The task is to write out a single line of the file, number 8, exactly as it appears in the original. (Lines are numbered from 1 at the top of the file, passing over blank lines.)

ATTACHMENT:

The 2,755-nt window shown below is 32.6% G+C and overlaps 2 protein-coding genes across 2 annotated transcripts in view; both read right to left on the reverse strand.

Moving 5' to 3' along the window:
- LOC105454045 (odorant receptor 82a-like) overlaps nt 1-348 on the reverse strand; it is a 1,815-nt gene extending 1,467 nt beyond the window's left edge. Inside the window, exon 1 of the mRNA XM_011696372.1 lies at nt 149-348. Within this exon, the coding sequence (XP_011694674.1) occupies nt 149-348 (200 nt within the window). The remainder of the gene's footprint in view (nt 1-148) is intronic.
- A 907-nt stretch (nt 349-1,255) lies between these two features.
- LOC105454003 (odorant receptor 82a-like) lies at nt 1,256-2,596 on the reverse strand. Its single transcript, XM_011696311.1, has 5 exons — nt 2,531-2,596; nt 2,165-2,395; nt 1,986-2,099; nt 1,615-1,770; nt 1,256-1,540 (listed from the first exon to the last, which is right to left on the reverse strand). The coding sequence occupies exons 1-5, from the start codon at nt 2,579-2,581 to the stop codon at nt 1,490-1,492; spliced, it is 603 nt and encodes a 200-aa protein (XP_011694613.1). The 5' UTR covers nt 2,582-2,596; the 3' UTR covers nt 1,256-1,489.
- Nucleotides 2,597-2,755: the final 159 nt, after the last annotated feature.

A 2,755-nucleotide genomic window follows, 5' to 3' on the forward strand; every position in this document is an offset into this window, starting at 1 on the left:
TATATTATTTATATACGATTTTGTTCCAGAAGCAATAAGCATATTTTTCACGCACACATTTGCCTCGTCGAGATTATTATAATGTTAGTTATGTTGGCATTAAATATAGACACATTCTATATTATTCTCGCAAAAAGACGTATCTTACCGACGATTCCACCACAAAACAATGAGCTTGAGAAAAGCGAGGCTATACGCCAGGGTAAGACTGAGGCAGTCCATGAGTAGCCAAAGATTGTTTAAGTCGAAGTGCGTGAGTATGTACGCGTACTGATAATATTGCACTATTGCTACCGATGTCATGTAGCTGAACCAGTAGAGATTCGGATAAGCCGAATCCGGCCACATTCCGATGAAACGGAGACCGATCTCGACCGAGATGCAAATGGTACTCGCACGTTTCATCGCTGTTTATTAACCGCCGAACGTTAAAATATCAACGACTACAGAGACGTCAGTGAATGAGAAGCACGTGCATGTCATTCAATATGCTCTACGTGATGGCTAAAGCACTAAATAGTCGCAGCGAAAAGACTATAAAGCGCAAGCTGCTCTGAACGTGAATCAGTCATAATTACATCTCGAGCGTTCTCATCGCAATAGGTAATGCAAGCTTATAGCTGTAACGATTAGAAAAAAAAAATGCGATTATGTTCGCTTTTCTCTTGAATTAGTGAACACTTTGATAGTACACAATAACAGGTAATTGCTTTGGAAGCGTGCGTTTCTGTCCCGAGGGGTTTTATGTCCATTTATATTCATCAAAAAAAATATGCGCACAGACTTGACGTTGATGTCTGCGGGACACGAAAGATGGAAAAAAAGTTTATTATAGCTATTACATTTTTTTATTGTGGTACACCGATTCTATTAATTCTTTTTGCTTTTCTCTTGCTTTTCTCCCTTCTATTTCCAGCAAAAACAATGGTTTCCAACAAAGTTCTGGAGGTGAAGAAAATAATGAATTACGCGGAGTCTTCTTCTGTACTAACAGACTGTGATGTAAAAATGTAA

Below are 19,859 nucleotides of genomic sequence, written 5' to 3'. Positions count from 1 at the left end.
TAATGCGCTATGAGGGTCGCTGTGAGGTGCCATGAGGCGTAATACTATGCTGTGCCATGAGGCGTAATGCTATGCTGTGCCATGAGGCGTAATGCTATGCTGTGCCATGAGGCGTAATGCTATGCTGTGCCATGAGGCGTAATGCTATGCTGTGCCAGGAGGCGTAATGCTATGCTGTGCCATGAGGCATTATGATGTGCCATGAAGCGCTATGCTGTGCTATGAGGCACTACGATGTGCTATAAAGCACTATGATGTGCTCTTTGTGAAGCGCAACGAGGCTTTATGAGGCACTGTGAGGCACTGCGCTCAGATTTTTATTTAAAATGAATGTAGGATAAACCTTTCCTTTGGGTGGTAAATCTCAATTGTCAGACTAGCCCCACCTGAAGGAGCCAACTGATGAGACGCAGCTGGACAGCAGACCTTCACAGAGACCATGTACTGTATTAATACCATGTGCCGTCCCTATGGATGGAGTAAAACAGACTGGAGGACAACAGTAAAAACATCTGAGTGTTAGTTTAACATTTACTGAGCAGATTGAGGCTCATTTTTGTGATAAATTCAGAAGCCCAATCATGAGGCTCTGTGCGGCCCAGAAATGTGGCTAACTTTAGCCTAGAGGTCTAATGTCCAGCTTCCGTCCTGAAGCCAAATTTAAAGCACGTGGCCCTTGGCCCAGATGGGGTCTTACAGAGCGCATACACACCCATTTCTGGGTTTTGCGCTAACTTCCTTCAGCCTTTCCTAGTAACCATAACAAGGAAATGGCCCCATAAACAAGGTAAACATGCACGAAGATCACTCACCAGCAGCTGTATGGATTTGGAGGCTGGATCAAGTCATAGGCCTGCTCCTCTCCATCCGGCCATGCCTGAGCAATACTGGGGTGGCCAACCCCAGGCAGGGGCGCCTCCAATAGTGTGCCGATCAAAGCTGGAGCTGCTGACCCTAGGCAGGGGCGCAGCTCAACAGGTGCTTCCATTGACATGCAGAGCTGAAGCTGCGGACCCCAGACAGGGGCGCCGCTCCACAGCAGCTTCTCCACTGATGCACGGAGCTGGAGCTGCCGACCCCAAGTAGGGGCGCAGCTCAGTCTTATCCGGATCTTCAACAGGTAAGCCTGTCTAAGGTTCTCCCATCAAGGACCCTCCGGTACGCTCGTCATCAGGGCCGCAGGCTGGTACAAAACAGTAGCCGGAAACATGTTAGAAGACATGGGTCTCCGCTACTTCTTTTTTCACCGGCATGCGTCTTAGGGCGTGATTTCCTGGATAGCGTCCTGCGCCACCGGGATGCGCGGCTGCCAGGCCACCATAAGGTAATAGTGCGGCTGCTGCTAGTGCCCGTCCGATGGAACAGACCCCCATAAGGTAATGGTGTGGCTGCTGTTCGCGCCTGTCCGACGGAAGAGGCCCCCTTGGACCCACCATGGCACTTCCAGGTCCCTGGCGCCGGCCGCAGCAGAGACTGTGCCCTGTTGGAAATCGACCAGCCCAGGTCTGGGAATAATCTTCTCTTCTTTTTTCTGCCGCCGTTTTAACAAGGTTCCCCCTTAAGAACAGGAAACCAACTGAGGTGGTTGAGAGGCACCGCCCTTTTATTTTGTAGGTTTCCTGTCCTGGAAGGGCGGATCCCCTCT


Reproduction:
TATATTATTTATATACGATTTTGTTCCAGAAGCAATAAGCATATTTTTCACGCACACATTTGCCTCGTCGAGATTATTATAATGTTAGTTATGTTGGCATTAAATATAGACACATTCTATATTATTCTCGCAAAAAGACGTATCTTACCGACGATTCCACCACAAAACAATGAGCTTGAGAAAAGCGAGGCTATACGCCAGGGTAAGACTGAGGCAGTCCATGAGTAGCCAAAGATTGTTTAAGTCGAAGTGCGTGAGTATGTACGCGTACTGATAATATTGCACTATTGCTACCGATGTCATGTAGCTGAACCAGTAGAGATTCGGATAAGCCGAATCCGGCCACATTCCGATGAAACGGAGACCGATCTCGACCGAGATGCAAATGGTACTCGCACGTTTCATCGCTGTTTATTAACCGCCGAACGTTAAAATATCAACGACTACAGAGACGTCAGTGAATGAGAAGCACGTGCATGTCATTCAATATGCTCTACGTGATGGCTAAAGCACTAAATAGTCGCAGCGAAAAGACTATAAAGCGCAAGCTGCTCTGAACGTGAATCAGTCATAATTACATCTCGAGCGTTCTCATCGCAATAGGTAATGCAAGCTTATAGCTGTAACGATTAGAAAAAAAAAATGCGATTATGTTCGCTTTTCTCTTGAATTAGTGAACACTTTGATAGTACACAATAACAGGTAATTGCTTTGGAAGCGTGCGTTTCTGTCCCGAGGGGTTTTATGTCCATTTATATTCATCAAAAAAAATATGCGCACAGACTTGACGTTGATGTCTGCGGGACACGAAAGATGGAAAAAAAGTTTATTATAGCTATTACATTTTTTTATTGTGGTACACCGATTCTATTAATTCTTTTTGCTTTTCTCTTGCTTTTCTCCCTTCTATTTCCAGCAAAAACAATGGTTTCCAACAAAGTTCTGGAGGTGAAGAAAATAATGAATTACGCGGAGTCTTCTTCTGTACTAACAGACTGTGATGTAAAAATGTAA